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Waiting To Exhale
1995 - USA - 121 min - Color


A surprise Hollywood hit, this film is based on the novel of the same name by Terry McMillan and centers on four well-to-do African-American women and their relationships with men and one another. All of them are "holding their breath" until the day they can feel comfortable in a committed relationship with a man. Robin (Lela Rochon) is the long-time mistress of Russell (Leon), who keeps reneging on his promise to leave his wife for her. She dumps him to find a man she can have to herself, but her dates with a reliable but unattractive business partner (Wendell Pierce) and a drug addict (Mykelti Williamson) send her back to Russell. Savannah (Whitney Houston) is a successful television producer who also believes that her married lover Kenneth (Dennis Haysbert) will leave his wife. Bernadine (Angela Bassett) is a wealthy woman who abandoned her own career to raise a family. Her husband is now leaving her to marry a white woman. Gloria (Loretta Devine) is a beauty salon owner and single mother raising a teenage son. After years alone, she falls in love with a new neighbor, Marvin (Gregory Hines). The women share their stories over lunches and conversations at Gloria's salon. — Michael Betzold, all movie guide


Forrest Whitaker's film version of Terry McMillan's best-seller about the romantic woes of four African-American women is an entertaining soap opera. Each of these middle- to upper-middle-class women (Whitney Houston, Angela Bassett, Lela Rochon, and Loretta Devine) have reason to bewail the quality of men they've been involved with, and here they give vent to their anger. Whitaker's film gives these women plenty of room to stretch out, some might say too much. The film has some wonderful moments, such as Bassett burning her rich husband's clothes when he dumps her, and some hilarious riffs on their various boyfriends' sexual peccadillos, but there are also swatches of banality that could easily have been cut. None of the relationships of the women are probed in depth, and, appropriately, most of the male characters exist only to illustrate a point. Among the few exceptions is Gregory Hines, who has a nice turn as a laid-back handyman who hooks up with Devine. Despite their problems with men, the film is really a backhanded tribute to both the independence and sustaining friendship of these four women. — Michael Costello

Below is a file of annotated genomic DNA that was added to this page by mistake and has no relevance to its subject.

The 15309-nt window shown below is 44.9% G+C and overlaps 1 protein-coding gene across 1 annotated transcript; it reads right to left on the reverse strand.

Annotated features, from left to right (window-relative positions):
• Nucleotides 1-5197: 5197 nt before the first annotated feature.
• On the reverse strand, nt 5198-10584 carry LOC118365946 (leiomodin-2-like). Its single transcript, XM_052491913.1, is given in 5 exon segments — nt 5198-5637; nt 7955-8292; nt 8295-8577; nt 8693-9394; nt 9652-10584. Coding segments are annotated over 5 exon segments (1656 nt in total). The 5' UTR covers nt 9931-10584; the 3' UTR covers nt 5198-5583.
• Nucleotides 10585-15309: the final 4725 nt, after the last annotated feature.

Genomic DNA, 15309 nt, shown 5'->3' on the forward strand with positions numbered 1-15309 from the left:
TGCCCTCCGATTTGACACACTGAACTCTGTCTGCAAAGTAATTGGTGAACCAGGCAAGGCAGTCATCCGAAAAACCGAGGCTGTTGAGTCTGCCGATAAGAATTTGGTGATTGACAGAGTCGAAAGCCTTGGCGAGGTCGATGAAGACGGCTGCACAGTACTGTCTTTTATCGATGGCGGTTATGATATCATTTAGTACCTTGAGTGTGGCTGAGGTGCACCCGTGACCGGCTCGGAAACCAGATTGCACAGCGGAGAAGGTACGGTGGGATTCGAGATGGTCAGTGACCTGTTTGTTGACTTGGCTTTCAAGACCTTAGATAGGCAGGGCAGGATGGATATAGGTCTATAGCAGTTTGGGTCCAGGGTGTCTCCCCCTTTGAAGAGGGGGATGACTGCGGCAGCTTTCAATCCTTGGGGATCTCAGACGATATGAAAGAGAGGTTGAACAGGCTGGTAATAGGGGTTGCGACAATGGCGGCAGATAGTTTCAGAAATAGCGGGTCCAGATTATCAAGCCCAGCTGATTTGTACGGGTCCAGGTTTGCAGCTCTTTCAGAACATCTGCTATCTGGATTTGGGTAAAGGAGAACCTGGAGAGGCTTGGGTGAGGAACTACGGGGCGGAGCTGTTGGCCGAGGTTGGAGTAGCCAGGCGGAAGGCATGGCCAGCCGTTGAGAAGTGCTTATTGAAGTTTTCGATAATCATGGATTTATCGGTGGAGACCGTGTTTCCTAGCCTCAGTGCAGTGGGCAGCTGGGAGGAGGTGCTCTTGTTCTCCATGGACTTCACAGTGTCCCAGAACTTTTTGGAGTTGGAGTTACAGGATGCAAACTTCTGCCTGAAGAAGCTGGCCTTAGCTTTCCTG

Whitney Houston ..... Savannah Jackson
    Angela Bassett ..... Bernadine Harris
    Loretta Devine ..... Gloria Matthews
    Lela Rochon ..... Robin Stokes
    Gregory Hines ..... Marvin King
    Dennis Haysbert ..... Kenneth
    Mykelti Williamson ..... Troy
    Michael Beach ..... John Harris, Sr.
    Leon ..... Russell
    Wendell Pierce ..... Michael
    Donald Adeosun Faison ..... Tarik Matthews
    Jeffrey D. Sams ..... Lionel
    Jazz Raycole ..... Onika Harris
    Brandon Hammond ..... John Harris, Jr.
    Starletta DuPois ..... Savannah's Mother
    Wesley Snipes ..... James Wheeler (uncredited)
    Kelly Preston ..... Kathleen (uncredited)


    Forest Whitaker - Director
    Deborah Schindler - Producer
    Ezra Swerdlow - Producer
    Ronald Bass - Executive Producer
    Terry McMillan - Executive Producer
    Caron K - Associate Producer
    Terry McMillan - Screenwriter
    Ronald Bass - Screenwriter
    Kenneth 'Babyface' Edmonds - Music
    Toyomichi Kurita - Cinematography
    Richard Chew - Film Editing
    Jaki Brown - Casting
    David Gropman - Production Design
    Marc Fisichella - Art Direction
    Michael W. Foxworthy - Set Decoration
    Judy L. Ruskin - Costume Design
    Thomas C. Ford - Special Effects


  • Director: Forest Whitaker
  • Genre: Comedy/Romantic Drama
  • Budget: $15,000,000
  • Box Office: $66,217,473 (USA)
  • Release: Nov 1995 (USA)